You will find an introduction and outline of Job, here.

A prayer to use before reading, from Thomas Aquinas (c. 1225-1274) a prominent theologian of the medieval period.

 Creator of the universe, who has set the stars in the heavens and causes the sun to rise and set, shed the light of your wisdom into the darkness of my mind. Fill my thoughts with the loving knowledge of you, that I may bring your light to others. Just as you can make even babies speak your truth, instruct my tongue and guide my pen to convey the wonderful glory of the Gospel. Make my intellect sharp, my memory clear, and my words eloquent, so that I may faithfully interpret the mysteries which you have revealed. Amen.

Outline of Job (based on Good)

I. The Opening Tale 1:1-2:13

II. The Dialogue 3:1-31:40

A. The First Cycle of Speeches 3:1-11:20

6:1-7:21 Job’s Second Speech: In 5:2 Eliphaz says “Vexation kills the fool” and here Job replies “O that my vexations were weighed..” Job claims his troubles exceed ordinary troubles. Elphaz claims God causes suffering in order to heal, Job asks God to kill him. If he dies, Job will at least not have “denied the words of the Holy One”. Eliphaz counsels patience, Job replies he is not able. In Job’s first speech he wondered why he was born, Now he wishes to die.

Verses 6:14-30 are addressed to Job’s friends. He asks them to show how he as done any wrong. In chapter 7 Job addresses God. Notice as we read through the book that while Job will address God, his friends do not. The friends only speak to Job. The first 6 verses describe the suffering of Job. Verse 7-11 are addressed directly to God. The Sea and the Dragon are monsters, opponents of God who need to be “guarded”. But Job is ” a breath” and humans not worth God’s attention (7:12-18). This is the opposite of Psalm 8. In verses 20-21 Job admits to sin (hypothetically or in actuality?) and asks how that can be a problem for God.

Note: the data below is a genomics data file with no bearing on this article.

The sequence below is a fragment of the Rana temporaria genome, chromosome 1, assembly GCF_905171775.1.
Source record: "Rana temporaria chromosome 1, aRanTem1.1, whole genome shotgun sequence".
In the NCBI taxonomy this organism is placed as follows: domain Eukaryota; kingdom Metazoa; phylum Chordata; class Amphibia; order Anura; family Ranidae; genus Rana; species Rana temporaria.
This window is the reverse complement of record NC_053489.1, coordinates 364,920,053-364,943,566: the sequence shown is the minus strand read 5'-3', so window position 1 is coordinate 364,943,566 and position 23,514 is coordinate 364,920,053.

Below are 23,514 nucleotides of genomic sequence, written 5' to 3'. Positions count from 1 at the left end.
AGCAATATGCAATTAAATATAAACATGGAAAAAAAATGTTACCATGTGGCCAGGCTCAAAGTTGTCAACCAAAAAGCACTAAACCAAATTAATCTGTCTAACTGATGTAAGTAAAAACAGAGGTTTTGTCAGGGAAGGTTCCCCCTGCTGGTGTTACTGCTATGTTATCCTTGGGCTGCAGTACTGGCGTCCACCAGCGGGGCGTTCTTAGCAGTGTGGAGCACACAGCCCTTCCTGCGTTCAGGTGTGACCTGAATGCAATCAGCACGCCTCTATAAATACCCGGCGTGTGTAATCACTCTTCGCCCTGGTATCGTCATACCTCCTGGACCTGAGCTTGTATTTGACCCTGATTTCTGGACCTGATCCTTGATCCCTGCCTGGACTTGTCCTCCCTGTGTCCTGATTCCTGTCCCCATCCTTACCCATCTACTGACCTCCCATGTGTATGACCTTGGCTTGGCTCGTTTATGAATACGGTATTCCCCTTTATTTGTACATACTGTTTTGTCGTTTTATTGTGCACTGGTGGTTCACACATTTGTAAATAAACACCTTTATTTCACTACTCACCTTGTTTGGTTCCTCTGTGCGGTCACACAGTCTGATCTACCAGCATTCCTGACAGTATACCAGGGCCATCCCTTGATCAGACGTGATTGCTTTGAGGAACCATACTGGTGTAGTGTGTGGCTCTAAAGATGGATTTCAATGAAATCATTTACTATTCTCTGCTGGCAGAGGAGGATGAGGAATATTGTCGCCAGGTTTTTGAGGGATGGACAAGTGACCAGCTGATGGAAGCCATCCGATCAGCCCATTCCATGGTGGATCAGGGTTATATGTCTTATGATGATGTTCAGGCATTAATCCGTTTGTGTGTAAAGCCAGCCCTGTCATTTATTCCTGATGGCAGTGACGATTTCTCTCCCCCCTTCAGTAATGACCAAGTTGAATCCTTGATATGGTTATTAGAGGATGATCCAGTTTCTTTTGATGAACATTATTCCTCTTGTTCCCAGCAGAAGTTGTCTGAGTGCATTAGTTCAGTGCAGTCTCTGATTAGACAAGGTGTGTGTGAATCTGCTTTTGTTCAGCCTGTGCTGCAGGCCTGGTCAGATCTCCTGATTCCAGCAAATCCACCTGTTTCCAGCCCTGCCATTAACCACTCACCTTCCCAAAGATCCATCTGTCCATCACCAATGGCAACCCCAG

8:1-22 Bildad’s first discourse: Bildad begins by suggesting that Job has accused God of being unjust. Bildad, like Job’s other friends, believes sinful people suffer and the righteous do not. Job’s children are dead, and so must have sinned. Job is still alive and thus there is hope for Job if he will seek God, make supplication, and be pure and upright. Then in verses 11-22 a metaphor about plants is used to make Bildad’s point.

9:1-10:22 Job Replies: Notice Job’s statements about his powerlessness, his sense of being trapped and his feeling that God is after him. Chapter 9 begins with the imagery of a lawsuit. Who can prevail against God? Job or any mortal is not able. God is all powerful. God can do whatever God wants to do.  Even is Job is innocent, he cannot prevail (9:20). Divine power and justice do not seem to work together. Chapter 10 ends with Job asking God to leave him alone.

The book of Job wrestles with very difficult questions. Job doesn’t let his friends get away with simplistic answers about suffering. What are your thoughts thus far?

Here are several good sources to aid your reading of the Job

Anderson, Bernhard W., Katheryn Pfister Darr, Understanding the Old Testament Abridged fourth Edition. (Upper Saddle River,New Jersey: Prentice Hall) 1998.

Clines, David J.A. “Job” in The New Oxford Annotated Bible with Apocrypha: New Revised Standard Version.Coogan, Michael D.; Brettler, Marc Z.; Perkins, Pheme; Newsom, Carol A. (2010-01-20) Oxford University Press. Kindle Edition.

Good, Edwin M. “Job” in  HarperCollins Bible Commentary Mays, James L. ed.(San Francisco: HarperSanFrancisco) 2000.

Long, Thomas G. What Shall We Say? Evil, Suffering, and the Crisis of Faith (Grand Rapids MI:Wm B. Eerdmans) 2011.

Newsom, Carol A. “Job”,in The New Interpreter’s Bible Vol 3, Keck, Leander E. ed. (Nashville: Abingdon Press) 1996.

Advertisements